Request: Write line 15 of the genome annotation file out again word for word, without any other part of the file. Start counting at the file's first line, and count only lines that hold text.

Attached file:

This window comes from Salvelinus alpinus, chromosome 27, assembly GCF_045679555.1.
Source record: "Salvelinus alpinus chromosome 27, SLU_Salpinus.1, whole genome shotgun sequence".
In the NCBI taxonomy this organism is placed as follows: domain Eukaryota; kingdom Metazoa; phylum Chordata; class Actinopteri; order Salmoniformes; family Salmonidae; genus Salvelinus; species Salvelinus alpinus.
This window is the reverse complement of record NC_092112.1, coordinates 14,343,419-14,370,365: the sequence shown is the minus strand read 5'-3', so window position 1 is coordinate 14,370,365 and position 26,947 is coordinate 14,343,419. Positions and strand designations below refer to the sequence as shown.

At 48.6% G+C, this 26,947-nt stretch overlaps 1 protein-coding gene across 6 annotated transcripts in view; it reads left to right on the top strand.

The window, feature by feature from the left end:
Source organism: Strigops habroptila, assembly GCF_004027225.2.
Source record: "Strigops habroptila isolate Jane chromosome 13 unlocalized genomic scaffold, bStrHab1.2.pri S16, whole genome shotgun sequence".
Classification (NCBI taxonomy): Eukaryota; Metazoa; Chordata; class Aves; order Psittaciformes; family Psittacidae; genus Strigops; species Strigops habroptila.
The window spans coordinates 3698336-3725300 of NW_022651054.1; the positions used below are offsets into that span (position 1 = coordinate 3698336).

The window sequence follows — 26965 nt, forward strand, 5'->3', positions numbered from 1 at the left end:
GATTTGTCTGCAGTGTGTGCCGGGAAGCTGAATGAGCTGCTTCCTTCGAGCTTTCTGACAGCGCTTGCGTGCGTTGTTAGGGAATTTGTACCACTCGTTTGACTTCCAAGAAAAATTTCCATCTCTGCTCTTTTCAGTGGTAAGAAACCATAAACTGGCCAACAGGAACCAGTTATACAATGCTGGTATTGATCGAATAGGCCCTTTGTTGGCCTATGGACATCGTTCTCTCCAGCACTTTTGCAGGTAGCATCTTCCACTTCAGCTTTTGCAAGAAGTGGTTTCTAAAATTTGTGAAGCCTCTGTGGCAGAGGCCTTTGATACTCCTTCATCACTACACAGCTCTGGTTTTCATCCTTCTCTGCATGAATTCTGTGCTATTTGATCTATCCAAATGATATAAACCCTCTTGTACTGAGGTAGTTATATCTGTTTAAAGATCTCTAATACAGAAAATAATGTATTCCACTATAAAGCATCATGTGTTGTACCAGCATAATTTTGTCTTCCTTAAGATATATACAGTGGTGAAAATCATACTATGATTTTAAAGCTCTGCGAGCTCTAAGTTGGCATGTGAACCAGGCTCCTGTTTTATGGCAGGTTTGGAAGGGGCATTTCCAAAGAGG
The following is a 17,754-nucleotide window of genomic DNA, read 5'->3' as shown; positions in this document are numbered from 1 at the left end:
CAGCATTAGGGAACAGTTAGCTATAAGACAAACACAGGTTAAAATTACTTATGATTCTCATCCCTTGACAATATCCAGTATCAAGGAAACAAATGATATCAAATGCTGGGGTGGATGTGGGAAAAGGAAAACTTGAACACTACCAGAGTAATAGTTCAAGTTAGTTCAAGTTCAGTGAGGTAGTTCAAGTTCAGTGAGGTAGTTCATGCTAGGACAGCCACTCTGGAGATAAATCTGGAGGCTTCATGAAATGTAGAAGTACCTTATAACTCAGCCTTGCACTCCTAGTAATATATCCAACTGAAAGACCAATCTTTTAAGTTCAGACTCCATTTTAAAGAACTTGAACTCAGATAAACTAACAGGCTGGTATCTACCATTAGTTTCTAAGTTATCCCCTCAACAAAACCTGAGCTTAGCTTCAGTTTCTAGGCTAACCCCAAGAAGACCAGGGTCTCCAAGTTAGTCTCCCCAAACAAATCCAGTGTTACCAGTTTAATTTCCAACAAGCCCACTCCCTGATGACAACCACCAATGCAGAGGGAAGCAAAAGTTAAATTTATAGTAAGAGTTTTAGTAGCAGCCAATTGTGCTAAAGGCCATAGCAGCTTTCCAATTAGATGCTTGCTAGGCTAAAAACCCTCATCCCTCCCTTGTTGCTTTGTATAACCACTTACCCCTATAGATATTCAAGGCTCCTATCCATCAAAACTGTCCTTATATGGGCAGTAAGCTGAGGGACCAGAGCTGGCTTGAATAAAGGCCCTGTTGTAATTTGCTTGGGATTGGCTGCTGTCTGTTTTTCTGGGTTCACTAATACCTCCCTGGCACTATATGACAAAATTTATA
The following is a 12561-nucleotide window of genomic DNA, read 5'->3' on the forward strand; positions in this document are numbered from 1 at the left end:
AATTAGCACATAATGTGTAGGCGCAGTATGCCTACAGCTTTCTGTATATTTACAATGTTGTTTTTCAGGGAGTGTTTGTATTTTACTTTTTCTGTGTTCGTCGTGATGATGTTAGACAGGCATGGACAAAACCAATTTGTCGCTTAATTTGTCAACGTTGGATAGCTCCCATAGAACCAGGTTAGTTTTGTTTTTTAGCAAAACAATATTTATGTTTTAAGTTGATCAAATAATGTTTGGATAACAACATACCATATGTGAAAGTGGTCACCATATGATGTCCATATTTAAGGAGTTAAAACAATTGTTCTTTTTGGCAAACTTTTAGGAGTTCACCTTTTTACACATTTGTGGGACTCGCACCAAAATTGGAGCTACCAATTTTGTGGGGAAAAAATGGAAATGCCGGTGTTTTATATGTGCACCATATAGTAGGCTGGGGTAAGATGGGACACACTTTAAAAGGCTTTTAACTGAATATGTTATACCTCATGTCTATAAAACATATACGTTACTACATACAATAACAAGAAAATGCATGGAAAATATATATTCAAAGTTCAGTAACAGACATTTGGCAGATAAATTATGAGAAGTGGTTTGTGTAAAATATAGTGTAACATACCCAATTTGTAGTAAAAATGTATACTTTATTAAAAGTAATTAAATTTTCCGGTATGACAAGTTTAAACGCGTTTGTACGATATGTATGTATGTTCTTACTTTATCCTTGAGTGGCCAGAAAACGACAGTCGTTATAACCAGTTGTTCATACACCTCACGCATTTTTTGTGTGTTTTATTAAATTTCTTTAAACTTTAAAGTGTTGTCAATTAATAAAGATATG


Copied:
The following is a 12561-nucleotide window of genomic DNA, read 5'->3' on the forward strand; positions in this document are numbered from 1 at the left end: